Consumer activism consists of activism carried out on behalf of consumers for consumer protection or by consumers themselves. For instance, activists in the free produce movement of the late 1700s protested against slavery by boycotting goods produced with slave labor. Today, vegetarianism, veganism, and freeganism are all forms of consumer activism which boycott certain types of products. Other examples of consumer activism include simple living, a minimalist lifestyle intended to reduce materialism and conspicuous consumption, and tax resistance, a form of direct action and civil disobedience in opposition to the government that is imposing the tax, to government policy, or as opposition to taxation in itself.
Shareholder activism involves shareholders using an equity stake in a corporation to put pressure on its management.The goals of activist shareholders range from financial (increase of shareholder value through changes in corporate policy, financing structure, cost cutting, etc.) to non-financial (disinvestment from particular countries, adoption of environmentally friendly policies, etc.).
Design Activism locates design at the center of promoting social change, raising awareness on social/political issues, or questioning problems associated with mass production and consumerism. Design Activism is not limited to one type of design.
Art Activism or Artivism utilizes the medium of visual art as a method of social or political commentary.
Fashion activism was coined by Celine Semaan.Fashion activism is a type of activism that ignites awareness by giving consumers tools to support change, specifically in the fashion industry. It has been used as an umbrella term for many social and political movements that have taken place in the industry. Fashion Activism uses a participatory approach to a political activity.
Craft activism or Craftivism is a type of visual activism that allows people to bring awareness to political or social discourse.It is a creative approach to activism as it allows people to send short and clear messages to society. People who contribute to craftivism are called "craftivists".
While scientists have been traditionally less likely to be politically active as scientists yet aware of the need to better communicate the benefits of science,perception of increased politicized discrediting of science has motivated some scientists and science advocates to embrace an activist approach, such as that demonstrated in the March for Science. Some see activism as a way to get "out of the lab" and enhance communication efforts. Approaches to science activism vary from more aggressive protests to suggestions that such activism should also include a more psychological, marketing-oriented component that takes into account such factors as individual sense of self, aversion to solutions to problems, and social perceptions.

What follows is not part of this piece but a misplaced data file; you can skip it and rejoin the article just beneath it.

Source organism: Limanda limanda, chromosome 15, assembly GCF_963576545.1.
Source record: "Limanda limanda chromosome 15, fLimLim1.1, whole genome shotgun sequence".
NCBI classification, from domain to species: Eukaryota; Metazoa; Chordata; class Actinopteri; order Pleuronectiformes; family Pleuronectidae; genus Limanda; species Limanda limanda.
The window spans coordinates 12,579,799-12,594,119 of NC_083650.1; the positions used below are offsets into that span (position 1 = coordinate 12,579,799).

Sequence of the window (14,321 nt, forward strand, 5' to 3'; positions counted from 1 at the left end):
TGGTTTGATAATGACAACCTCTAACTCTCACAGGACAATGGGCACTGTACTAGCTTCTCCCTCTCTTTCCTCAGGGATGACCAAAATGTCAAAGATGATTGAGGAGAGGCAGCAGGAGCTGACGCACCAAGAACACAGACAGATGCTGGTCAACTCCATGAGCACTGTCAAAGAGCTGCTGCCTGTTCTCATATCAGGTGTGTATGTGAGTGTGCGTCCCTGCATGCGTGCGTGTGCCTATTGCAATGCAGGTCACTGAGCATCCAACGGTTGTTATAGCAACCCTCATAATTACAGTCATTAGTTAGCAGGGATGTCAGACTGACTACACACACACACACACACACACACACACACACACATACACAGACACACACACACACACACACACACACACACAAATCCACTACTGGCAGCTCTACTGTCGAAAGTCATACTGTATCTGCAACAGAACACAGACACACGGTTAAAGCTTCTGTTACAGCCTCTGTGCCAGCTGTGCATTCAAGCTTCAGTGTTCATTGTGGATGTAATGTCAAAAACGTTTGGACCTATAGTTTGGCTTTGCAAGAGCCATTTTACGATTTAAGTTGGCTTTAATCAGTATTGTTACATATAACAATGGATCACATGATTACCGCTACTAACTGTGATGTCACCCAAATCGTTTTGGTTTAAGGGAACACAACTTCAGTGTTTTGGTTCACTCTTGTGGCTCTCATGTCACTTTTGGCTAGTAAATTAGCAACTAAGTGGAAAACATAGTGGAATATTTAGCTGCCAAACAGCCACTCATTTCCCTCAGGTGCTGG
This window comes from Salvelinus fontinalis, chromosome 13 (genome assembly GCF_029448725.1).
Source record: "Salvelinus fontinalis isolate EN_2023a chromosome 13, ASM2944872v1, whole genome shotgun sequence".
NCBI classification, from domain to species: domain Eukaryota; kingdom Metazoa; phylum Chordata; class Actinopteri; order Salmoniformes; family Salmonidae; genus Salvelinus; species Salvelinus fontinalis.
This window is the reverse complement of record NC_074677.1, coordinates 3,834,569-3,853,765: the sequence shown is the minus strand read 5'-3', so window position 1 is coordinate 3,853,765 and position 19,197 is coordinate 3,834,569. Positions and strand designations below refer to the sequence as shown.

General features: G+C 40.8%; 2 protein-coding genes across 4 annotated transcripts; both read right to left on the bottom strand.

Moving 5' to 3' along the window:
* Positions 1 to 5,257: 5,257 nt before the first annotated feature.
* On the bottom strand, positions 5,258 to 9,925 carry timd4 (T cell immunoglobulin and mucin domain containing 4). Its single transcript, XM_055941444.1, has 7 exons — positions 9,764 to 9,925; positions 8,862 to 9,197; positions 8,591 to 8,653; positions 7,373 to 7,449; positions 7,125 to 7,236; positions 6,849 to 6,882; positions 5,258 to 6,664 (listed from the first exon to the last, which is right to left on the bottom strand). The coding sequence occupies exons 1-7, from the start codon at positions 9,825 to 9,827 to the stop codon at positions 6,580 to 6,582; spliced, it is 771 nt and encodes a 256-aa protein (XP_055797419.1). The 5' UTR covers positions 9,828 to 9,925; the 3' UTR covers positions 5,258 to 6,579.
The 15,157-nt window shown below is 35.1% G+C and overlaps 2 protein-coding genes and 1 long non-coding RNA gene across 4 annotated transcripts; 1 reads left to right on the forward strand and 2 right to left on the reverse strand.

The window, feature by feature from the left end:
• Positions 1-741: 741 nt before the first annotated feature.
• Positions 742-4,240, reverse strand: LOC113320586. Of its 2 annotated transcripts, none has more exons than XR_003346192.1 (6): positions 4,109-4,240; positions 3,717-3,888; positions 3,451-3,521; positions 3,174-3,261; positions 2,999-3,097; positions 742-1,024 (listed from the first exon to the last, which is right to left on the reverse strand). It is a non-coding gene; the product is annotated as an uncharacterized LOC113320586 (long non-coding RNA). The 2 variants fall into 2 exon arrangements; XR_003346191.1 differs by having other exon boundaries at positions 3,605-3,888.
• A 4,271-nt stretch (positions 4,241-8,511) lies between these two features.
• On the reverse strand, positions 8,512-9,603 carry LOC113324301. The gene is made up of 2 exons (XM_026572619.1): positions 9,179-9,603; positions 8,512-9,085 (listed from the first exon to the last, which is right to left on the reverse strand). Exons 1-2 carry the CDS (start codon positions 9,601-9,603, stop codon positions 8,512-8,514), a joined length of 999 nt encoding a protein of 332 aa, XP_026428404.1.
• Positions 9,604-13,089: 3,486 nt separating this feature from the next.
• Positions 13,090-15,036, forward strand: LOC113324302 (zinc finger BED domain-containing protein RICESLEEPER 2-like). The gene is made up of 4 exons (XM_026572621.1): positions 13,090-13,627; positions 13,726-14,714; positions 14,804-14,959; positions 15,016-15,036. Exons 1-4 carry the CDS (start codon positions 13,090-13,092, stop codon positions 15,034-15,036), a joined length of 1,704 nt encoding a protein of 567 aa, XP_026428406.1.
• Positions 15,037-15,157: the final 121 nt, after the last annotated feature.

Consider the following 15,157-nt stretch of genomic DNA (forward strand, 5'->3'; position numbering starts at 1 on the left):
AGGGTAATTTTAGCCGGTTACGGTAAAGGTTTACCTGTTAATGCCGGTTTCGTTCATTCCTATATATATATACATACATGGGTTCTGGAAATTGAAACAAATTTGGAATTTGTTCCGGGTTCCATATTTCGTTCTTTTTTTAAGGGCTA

Activists employ many different methods, or tactics, in pursuit of their goals.Decisions over what tactics to use or not may be planned carefully in advance, result from negotiations with law enforcement such as when and where to hold a rally, or be made in the heat of the moment. The tactics chosen are significant because they can determine how activists are perceived and what they are capable of accomplishing. For example, nonviolent tactics generally tend to garner more public sympathy than violent ones and are more than twice as effective in achieving stated goals.
Charles Tilly developed the concept of a “repertoire of contention,” which describes the full range of tactics available to activists at a given time and place.This repertoire consists of all of the tactics which have been proven to be successful by activists in the past, such as boycotts, petitions, marches, and sit-ins, and can be drawn upon by any new activists and social movements. Activists may also innovate new tactics of protest. These may be entirely novel, such as Douglas Schuler's idea of an "activist road trip", or may occur in response to police oppression or countermovement resistance. New tactics then spread to others through a social process known as diffusion, and if successful, may become new additions to the activist repertoire.